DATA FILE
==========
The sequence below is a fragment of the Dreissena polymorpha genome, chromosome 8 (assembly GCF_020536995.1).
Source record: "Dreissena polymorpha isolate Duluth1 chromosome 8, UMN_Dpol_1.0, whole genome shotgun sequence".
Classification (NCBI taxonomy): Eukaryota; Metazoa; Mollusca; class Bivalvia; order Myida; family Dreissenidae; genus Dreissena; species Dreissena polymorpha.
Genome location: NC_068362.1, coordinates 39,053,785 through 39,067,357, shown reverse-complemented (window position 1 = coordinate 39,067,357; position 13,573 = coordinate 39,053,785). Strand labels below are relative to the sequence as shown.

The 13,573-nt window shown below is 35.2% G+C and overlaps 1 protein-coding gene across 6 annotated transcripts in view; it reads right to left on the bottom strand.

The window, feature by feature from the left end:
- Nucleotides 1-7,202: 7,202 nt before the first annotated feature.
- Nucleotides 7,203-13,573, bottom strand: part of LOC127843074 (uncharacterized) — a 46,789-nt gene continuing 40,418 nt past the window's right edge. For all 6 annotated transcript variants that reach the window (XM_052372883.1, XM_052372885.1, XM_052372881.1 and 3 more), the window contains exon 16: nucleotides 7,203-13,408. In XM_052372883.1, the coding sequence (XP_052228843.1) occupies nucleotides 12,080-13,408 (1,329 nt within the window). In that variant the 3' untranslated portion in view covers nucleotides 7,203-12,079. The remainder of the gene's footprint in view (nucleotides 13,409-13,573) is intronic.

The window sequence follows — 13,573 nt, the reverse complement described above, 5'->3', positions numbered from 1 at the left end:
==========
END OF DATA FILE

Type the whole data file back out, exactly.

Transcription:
The sequence below is a fragment of the Dreissena polymorpha genome, chromosome 8 (assembly GCF_020536995.1).
Source record: "Dreissena polymorpha isolate Duluth1 chromosome 8, UMN_Dpol_1.0, whole genome shotgun sequence".
Classification (NCBI taxonomy): Eukaryota; Metazoa; Mollusca; class Bivalvia; order Myida; family Dreissenidae; genus Dreissena; species Dreissena polymorpha.
Genome location: NC_068362.1, coordinates 39,053,785 through 39,067,357, shown reverse-complemented (window position 1 = coordinate 39,067,357; position 13,573 = coordinate 39,053,785). Strand labels below are relative to the sequence as shown.

The 13,573-nt window shown below is 35.2% G+C and overlaps 1 protein-coding gene across 6 annotated transcripts in view; it reads right to left on the bottom strand.

The window, feature by feature from the left end:
- Nucleotides 1-7,202: 7,202 nt before the first annotated feature.
- Nucleotides 7,203-13,573, bottom strand: part of LOC127843074 (uncharacterized) — a 46,789-nt gene continuing 40,418 nt past the window's right edge. For all 6 annotated transcript variants that reach the window (XM_052372883.1, XM_052372885.1, XM_052372881.1 and 3 more), the window contains exon 16: nucleotides 7,203-13,408. In XM_052372883.1, the coding sequence (XP_052228843.1) occupies nucleotides 12,080-13,408 (1,329 nt within the window). In that variant the 3' untranslated portion in view covers nucleotides 7,203-12,079. The remainder of the gene's footprint in view (nucleotides 13,409-13,573) is intronic.

The window sequence follows — 13,573 nt, the reverse complement described above, 5'->3', positions numbered from 1 at the left end: